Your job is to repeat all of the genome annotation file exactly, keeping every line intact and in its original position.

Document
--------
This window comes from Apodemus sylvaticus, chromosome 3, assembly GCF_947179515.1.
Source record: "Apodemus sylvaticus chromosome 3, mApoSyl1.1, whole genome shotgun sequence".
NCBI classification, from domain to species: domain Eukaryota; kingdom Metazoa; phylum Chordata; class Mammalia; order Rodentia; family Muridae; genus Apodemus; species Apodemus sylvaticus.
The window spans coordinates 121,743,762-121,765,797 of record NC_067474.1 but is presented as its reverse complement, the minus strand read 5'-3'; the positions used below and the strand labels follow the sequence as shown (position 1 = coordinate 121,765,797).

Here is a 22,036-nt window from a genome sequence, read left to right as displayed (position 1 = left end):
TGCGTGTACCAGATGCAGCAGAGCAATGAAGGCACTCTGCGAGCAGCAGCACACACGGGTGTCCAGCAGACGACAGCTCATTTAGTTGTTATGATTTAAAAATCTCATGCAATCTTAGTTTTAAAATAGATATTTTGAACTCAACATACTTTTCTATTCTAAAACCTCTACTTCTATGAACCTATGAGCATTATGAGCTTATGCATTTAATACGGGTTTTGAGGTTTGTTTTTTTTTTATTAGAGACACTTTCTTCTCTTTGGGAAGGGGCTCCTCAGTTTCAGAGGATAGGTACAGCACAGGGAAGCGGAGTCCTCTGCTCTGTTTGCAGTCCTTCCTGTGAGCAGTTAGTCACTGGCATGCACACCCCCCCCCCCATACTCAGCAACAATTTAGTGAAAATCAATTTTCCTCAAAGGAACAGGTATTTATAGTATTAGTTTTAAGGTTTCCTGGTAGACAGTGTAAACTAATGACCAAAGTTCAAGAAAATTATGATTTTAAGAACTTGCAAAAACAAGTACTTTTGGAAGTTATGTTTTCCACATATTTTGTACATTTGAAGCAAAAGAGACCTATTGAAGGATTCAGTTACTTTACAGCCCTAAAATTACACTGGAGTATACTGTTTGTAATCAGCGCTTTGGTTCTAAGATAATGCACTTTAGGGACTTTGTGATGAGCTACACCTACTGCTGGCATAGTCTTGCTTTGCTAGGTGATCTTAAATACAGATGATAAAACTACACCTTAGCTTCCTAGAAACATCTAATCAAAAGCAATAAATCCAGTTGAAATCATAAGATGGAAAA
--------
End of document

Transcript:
This window comes from Apodemus sylvaticus, chromosome 3, assembly GCF_947179515.1.
Source record: "Apodemus sylvaticus chromosome 3, mApoSyl1.1, whole genome shotgun sequence".
NCBI classification, from domain to species: domain Eukaryota; kingdom Metazoa; phylum Chordata; class Mammalia; order Rodentia; family Muridae; genus Apodemus; species Apodemus sylvaticus.
The window spans coordinates 121,743,762-121,765,797 of record NC_067474.1 but is presented as its reverse complement, the minus strand read 5'-3'; the positions used below and the strand labels follow the sequence as shown (position 1 = coordinate 121,765,797).

Here is a 22,036-nt window from a genome sequence, read left to right as displayed (position 1 = left end):
TGCGTGTACCAGATGCAGCAGAGCAATGAAGGCACTCTGCGAGCAGCAGCACACACGGGTGTCCAGCAGACGACAGCTCATTTAGTTGTTATGATTTAAAAATCTCATGCAATCTTAGTTTTAAAATAGATATTTTGAACTCAACATACTTTTCTATTCTAAAACCTCTACTTCTATGAACCTATGAGCATTATGAGCTTATGCATTTAATACGGGTTTTGAGGTTTGTTTTTTTTTTATTAGAGACACTTTCTTCTCTTTGGGAAGGGGCTCCTCAGTTTCAGAGGATAGGTACAGCACAGGGAAGCGGAGTCCTCTGCTCTGTTTGCAGTCCTTCCTGTGAGCAGTTAGTCACTGGCATGCACACCCCCCCCCCCATACTCAGCAACAATTTAGTGAAAATCAATTTTCCTCAAAGGAACAGGTATTTATAGTATTAGTTTTAAGGTTTCCTGGTAGACAGTGTAAACTAATGACCAAAGTTCAAGAAAATTATGATTTTAAGAACTTGCAAAAACAAGTACTTTTGGAAGTTATGTTTTCCACATATTTTGTACATTTGAAGCAAAAGAGACCTATTGAAGGATTCAGTTACTTTACAGCCCTAAAATTACACTGGAGTATACTGTTTGTAATCAGCGCTTTGGTTCTAAGATAATGCACTTTAGGGACTTTGTGATGAGCTACACCTACTGCTGGCATAGTCTTGCTTTGCTAGGTGATCTTAAATACAGATGATAAAACTACACCTTAGCTTCCTAGAAACATCTAATCAAAAGCAATAAATCCAGTTGAAATCATAAGATGGAAAA